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Geologic Unit: Boyles
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Map showing publication footprint
  • Usage in publication:
    • Boyles sandstone member*
  • Modifications:
    • Original reference
  • Dominant lithology:
    • Sandstone
  • AAPG geologic province:
    • Appalachian basin
Publication:

Butts, Charles, 1910, Birmingham folio, Alabama: U.S. Geological Survey Geologic Atlas of the United States Folio, GF-175, 24 p., scale 1:125,000


Summary:

Pg. 8. Boyles sandstone member of Pottsville formation. Coarse, thick-bedded, quartzose sandstone, in places conglomeratic at base. Forms basal member of Pottsville formation in Warrior coal field [Jefferson County, northern central Alabama]. Thickness 100 to 600 feet. Probably = Shades and Pine sandstone members of Cahaba coal field, or = Pine sandstone alone. [Age is Pennsylvanian.]
[Named from exposure at Boyles Gap, north of Birmingham, northern central AL.]

Source: US geologic names lexicon (USGS Bull. 896, p. 245).


Map showing publication footprint
  • Usage in publication:
    • Boyles Sandstone Member*
  • Modifications:
    • Overview
  • AAPG geologic province:
    • Appalachian basin
Publication:

Raymond, D.E., Osborne, W.E., Copeland, C.W., and Neathery, T.L., 1988, Alabama stratigraphy: Geological Survey of Alabama Circular, no. 140, 97 p.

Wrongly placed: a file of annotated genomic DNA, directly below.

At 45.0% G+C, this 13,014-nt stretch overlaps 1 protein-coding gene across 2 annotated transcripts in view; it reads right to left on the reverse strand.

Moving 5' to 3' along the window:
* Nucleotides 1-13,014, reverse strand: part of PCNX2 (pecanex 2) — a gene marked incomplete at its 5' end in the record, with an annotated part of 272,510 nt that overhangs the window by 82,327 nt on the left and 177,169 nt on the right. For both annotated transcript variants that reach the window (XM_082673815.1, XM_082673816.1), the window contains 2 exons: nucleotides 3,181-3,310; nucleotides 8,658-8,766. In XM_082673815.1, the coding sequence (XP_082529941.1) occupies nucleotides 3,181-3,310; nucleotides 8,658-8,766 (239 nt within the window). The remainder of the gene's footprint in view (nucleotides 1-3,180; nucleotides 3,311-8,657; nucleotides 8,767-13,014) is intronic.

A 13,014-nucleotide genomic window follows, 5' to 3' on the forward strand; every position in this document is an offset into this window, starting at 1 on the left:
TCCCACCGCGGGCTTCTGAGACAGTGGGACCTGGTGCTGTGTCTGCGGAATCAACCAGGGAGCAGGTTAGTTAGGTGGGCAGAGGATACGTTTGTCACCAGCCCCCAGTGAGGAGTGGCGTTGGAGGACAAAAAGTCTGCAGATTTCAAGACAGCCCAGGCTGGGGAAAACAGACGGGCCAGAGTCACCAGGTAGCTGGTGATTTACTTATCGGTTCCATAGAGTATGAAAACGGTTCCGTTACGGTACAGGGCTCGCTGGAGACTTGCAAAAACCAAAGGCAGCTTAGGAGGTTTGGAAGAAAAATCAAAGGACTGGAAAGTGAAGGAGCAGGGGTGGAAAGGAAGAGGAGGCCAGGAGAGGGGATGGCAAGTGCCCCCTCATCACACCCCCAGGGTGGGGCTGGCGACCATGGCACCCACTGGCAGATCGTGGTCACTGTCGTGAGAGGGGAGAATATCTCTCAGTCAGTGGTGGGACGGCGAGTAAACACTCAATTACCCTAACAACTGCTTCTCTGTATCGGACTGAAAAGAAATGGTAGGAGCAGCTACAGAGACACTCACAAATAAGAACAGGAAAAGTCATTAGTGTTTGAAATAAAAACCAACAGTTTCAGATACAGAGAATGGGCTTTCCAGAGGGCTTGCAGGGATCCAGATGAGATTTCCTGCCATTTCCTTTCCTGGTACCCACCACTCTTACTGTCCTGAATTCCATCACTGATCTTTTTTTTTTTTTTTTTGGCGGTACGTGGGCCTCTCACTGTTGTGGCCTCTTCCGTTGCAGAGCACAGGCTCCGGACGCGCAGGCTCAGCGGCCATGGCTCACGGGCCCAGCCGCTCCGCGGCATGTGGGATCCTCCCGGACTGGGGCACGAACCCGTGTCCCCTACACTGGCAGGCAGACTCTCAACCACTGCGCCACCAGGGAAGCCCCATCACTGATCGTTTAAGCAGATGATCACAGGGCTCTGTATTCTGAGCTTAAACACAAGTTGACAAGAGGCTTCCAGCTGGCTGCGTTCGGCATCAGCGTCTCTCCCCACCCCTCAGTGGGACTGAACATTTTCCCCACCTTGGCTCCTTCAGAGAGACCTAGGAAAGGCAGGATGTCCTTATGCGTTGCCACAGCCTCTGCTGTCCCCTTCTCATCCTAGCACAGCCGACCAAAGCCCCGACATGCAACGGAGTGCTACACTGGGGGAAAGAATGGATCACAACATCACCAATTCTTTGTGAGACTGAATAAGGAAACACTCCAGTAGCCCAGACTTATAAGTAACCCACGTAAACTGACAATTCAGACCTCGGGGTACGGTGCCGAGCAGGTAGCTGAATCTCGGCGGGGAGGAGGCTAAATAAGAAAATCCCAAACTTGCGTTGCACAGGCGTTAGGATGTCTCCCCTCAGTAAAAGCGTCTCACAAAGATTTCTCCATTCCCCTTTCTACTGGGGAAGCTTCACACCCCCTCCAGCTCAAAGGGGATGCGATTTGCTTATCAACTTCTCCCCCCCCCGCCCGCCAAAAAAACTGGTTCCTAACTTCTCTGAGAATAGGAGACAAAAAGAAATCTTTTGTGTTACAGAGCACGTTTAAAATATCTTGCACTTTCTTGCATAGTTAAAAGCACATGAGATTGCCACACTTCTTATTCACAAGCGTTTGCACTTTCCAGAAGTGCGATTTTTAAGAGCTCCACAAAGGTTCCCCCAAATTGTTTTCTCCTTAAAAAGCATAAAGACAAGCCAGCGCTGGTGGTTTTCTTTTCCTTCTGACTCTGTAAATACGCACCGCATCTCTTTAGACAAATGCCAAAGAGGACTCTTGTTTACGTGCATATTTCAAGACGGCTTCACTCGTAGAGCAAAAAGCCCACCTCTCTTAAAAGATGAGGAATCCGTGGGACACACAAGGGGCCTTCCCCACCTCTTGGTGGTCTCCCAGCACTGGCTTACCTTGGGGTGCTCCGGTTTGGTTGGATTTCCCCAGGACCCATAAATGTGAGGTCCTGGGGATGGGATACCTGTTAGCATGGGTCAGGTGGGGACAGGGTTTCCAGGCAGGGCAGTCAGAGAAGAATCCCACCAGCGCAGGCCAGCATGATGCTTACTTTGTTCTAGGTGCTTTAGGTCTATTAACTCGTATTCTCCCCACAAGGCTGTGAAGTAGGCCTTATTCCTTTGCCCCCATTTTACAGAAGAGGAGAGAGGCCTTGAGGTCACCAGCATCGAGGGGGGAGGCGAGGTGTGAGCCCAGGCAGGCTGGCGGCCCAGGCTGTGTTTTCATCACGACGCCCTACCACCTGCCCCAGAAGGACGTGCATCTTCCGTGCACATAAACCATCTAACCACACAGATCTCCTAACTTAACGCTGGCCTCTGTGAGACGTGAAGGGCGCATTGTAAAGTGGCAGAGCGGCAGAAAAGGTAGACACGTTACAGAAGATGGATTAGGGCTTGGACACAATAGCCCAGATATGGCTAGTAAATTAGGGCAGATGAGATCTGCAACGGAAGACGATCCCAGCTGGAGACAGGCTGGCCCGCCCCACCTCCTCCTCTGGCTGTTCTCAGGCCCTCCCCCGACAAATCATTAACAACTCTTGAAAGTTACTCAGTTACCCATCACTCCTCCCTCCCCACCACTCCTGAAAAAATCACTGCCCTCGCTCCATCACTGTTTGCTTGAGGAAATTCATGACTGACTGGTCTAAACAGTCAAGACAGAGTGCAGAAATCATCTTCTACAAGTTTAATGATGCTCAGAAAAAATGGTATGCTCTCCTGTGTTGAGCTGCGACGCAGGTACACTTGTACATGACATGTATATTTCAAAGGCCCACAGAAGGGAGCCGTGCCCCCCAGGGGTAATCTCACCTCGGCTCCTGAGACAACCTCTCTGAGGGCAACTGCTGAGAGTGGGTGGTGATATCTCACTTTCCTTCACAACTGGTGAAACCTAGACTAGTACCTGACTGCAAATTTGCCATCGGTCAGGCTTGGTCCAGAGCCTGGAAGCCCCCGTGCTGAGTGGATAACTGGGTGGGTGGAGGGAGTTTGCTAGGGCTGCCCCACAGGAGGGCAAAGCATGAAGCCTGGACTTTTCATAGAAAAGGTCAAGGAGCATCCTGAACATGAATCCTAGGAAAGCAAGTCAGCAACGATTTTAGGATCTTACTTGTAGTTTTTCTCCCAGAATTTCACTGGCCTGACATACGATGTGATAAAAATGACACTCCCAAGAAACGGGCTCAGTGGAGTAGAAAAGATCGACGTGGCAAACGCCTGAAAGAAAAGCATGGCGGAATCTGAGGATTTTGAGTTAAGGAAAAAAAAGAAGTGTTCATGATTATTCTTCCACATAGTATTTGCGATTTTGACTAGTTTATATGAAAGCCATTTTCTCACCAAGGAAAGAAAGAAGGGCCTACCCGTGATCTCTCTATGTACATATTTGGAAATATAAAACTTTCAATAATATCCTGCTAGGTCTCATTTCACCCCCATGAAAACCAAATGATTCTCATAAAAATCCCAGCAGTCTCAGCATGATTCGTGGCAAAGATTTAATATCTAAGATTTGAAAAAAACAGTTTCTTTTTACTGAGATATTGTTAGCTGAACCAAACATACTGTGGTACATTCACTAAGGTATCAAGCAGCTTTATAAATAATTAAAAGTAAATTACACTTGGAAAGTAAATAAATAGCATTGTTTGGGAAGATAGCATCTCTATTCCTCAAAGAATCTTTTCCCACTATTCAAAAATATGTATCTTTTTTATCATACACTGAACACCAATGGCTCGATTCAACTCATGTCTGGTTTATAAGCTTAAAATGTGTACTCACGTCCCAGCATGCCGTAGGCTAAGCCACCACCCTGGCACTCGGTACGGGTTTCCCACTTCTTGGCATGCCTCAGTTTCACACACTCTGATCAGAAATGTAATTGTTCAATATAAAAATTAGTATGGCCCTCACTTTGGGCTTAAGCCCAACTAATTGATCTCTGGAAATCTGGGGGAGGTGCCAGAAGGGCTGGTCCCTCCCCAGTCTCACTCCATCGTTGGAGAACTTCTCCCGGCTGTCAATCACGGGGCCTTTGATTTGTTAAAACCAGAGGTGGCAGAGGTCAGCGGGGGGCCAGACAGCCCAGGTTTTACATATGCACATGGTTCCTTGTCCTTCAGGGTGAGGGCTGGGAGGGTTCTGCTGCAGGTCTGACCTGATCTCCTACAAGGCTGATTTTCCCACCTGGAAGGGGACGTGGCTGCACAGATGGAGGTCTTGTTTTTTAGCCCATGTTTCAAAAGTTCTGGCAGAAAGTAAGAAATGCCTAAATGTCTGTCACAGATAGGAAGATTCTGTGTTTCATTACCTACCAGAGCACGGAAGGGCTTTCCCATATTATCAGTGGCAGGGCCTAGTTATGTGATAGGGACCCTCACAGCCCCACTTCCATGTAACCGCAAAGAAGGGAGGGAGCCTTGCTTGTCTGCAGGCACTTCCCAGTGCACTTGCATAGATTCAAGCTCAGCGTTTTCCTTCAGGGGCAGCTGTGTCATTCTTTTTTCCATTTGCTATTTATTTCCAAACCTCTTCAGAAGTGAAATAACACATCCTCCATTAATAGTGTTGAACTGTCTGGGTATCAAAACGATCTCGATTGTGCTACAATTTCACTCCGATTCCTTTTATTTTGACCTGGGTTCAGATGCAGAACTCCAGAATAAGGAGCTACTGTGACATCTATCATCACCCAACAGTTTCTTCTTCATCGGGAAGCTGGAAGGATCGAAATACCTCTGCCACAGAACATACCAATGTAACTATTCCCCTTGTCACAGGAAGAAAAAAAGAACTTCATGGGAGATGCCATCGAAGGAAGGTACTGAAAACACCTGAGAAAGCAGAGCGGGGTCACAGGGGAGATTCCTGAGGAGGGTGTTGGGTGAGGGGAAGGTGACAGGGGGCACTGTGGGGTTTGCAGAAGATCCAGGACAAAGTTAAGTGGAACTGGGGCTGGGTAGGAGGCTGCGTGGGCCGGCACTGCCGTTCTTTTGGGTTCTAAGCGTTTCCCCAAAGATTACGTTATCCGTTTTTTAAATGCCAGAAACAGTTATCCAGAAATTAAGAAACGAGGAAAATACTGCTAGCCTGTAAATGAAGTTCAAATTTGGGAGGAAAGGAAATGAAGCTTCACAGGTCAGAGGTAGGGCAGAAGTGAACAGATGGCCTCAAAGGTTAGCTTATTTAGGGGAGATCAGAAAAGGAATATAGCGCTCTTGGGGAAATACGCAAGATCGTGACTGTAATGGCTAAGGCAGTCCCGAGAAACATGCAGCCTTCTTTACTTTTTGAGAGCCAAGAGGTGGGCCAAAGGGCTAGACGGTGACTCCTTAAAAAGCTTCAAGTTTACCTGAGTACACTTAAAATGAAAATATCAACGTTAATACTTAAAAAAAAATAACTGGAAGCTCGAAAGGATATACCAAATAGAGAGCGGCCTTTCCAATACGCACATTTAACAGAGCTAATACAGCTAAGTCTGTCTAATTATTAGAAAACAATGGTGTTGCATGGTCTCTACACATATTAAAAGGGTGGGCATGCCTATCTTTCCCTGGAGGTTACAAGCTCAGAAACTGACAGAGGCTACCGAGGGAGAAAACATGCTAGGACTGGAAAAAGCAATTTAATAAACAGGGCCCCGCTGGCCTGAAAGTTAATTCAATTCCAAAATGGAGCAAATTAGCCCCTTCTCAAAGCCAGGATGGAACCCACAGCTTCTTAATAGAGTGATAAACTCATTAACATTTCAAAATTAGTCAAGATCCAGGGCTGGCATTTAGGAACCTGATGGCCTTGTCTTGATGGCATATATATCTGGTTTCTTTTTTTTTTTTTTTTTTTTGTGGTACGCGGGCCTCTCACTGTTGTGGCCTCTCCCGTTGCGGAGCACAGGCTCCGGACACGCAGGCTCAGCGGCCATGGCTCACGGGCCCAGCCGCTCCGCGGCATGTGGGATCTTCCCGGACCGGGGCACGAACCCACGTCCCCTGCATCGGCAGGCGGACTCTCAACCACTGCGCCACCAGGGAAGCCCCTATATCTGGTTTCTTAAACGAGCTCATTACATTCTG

Summary:

Pg. 27. Boyles Sandstone Member of Pottsville Formation. The basal resistant conglomeratic orthoquartzite unit of the Pottsville in the Warrior coal field. Consists of one or more persistent orthoquartzite sandstone beds interbedded with varying amounts of gray shale, thin-bedded micaceous sandstone, and locally one or more thin coal beds. Lower part generally conglomeratic; upper part may contain a few thin conglomeratic lenses locally. Thickness 200 to 700 feet; thinnest along southeast margin of the Warrior coal field near Birmingham and thickens westward and southwestward in subsurface. Can generally be separated into two sandstone units separated by a predominantly shaly unit. Present in Appalachian Plateaus province of northern Alabama. [Age is Early Pennsylvanian (Morrowan).]
See also Charles Butts, 1910, USGS Geol. Atlas of the US, Birmingham folio, no. 175; W.C. Culbertson, 1963, USGS Prof. Paper 450-E, p. E47-E50; W.C. Culbertson, 1964, USGS Bull. 1182-B, p. B16-B17; D.E. Raymond and others, 1988, Geol. Survey Alabama Open-file Rpt. on Jasper quadrangle, p. 8-11, 22-34.

Source: Publication.


For more information, please contact Nancy Stamm, Geologic Names Committee Secretary.

Asterisk (*) indicates usage by the U.S. Geological Survey. Other usages by state geological surveys.

"No current usage" (†) implies that a name has been abandoned or has fallen into disuse. Former usage and, if known, replacement name given in parentheses ( ).

Slash (/) indicates name does not conform with nomenclatural guidelines (CSN, 1933; ACSN, 1961, 1970; NACSN, 1983, 2005). This may be explained within brackets ([ ]).